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I agree with Price when he wrote that Koppe’s review is lacking. “His indictment of boosterism and expansionary economics fails to connect policy with environmental consequences.” However, it’s also important to remember the state of the environmental movement at the time of the Dust Bowl. At this point in time we have national parks, the writings of Thoreau’s, and the beginnings of the Sierra Club – but not much policy. And so I again agree with Price when he wrote, “Over irrigation of water sources and overuse of soils certainly can have dangerous environmental impacts, but Koppes fails to identify any policy of wrongdoing.” Koppes casts the farmers in a negative light – though legally they had not done anything “wrong”.
Koppes writes, “Conservation as a cultural reform had come to be accepted only where and insofar as it had helped the plains culture reach its traditional expansionary aims.” So in that sense, although the foundations of environmentalism have been set, environmentalism is only valued to the point that it meets short-term economic efficiency and growth. Farmers were still thinking in the short term. Exploit the land now for a quick profit with heavy machinery, fossil fuels, and chemicals- but at a point at which you fail to incorporate ecological economics and place value on ecosystem services, you’ve got a lot of long-term consequences. But according to Koppes, “for the individual farmer, devoted to profit maximization in the present, the system is not irrational.” Koppes attempts to tie the Dust Bowl Tragedy to economic systems; capitalism, labor exploits, industry. But does not adequately address policy or culture.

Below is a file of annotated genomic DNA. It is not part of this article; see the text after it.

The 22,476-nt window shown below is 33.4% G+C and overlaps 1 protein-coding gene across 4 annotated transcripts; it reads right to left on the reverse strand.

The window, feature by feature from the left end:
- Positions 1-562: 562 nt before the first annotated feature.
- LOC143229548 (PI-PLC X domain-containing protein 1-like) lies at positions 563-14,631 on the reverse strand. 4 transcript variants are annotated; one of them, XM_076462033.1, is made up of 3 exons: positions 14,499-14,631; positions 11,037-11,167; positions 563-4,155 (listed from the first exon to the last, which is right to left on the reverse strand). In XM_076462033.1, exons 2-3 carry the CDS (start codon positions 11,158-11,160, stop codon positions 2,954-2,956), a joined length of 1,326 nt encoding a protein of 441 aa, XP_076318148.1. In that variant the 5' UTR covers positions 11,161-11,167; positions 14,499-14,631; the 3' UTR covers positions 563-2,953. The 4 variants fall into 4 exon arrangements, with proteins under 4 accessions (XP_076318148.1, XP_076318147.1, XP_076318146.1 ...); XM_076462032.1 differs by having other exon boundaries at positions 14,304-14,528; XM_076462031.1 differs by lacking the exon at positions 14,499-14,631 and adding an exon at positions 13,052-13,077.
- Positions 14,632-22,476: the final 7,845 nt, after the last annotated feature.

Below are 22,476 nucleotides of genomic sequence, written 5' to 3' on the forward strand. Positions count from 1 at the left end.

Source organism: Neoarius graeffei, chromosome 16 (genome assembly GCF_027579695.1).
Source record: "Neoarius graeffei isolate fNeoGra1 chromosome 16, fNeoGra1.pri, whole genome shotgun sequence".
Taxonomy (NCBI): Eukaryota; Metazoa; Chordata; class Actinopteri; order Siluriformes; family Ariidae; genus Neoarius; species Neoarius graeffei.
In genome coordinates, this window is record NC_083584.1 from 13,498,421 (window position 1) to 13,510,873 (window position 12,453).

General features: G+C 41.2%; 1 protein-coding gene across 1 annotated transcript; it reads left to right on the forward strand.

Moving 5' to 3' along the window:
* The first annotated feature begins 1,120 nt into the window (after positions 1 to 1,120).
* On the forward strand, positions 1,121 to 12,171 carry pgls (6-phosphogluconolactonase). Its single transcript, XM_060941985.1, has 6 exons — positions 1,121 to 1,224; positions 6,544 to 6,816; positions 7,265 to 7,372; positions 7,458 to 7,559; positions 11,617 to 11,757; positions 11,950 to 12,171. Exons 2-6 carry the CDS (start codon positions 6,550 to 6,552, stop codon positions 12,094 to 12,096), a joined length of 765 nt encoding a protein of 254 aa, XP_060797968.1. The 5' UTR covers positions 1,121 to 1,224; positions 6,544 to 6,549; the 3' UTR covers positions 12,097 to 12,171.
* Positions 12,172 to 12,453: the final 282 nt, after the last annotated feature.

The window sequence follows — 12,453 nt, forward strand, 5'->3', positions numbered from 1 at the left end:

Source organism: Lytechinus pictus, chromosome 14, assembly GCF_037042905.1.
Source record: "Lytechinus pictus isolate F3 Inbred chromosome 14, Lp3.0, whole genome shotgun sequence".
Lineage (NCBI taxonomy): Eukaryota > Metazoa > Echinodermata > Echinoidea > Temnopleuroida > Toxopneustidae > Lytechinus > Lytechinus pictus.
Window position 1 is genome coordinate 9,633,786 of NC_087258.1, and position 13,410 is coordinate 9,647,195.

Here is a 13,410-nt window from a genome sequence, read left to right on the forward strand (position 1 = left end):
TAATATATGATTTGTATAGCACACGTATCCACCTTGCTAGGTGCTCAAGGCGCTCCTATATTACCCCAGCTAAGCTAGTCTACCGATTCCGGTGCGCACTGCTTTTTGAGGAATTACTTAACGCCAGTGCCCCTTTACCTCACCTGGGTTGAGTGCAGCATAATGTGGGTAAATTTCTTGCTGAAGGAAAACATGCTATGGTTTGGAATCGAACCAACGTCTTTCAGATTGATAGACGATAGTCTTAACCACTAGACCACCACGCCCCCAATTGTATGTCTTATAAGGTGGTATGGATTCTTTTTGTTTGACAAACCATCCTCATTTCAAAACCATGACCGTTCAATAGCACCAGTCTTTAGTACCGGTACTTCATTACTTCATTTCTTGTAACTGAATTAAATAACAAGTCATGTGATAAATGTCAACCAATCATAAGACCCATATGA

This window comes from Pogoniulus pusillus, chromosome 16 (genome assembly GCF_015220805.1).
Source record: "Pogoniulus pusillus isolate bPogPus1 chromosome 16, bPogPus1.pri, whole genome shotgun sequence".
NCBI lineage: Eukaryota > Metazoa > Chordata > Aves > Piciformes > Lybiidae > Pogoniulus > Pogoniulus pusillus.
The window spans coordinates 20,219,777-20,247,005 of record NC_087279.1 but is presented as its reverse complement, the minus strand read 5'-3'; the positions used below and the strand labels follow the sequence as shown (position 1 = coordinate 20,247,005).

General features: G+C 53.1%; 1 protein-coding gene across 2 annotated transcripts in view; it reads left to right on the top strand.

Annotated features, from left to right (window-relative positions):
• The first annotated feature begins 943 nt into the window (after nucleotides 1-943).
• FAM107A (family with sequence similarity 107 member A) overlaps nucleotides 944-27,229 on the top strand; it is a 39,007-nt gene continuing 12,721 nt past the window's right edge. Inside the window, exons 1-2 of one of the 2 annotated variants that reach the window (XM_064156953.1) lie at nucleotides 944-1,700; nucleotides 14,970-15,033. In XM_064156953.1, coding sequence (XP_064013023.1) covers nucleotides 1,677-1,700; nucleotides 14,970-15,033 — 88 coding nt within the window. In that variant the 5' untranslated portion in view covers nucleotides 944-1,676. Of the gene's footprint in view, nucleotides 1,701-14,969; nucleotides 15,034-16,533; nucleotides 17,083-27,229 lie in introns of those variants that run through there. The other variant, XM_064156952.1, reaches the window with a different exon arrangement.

But while I think that Koppe’s argument is somewhat lacking, I think his message is clear: there will likely be consequences when we exploit the land. He writes that the Dust Bowl is where “social forces and natural conditions converge”. And I believe this review serves as an important reminder that our actions can have potentially devastating consequences. Fortunately, our environmental policy has developed tremendously since the Dust Bowl, but we still have ways to go. And our culture as a driving force for conservation could still use some work too.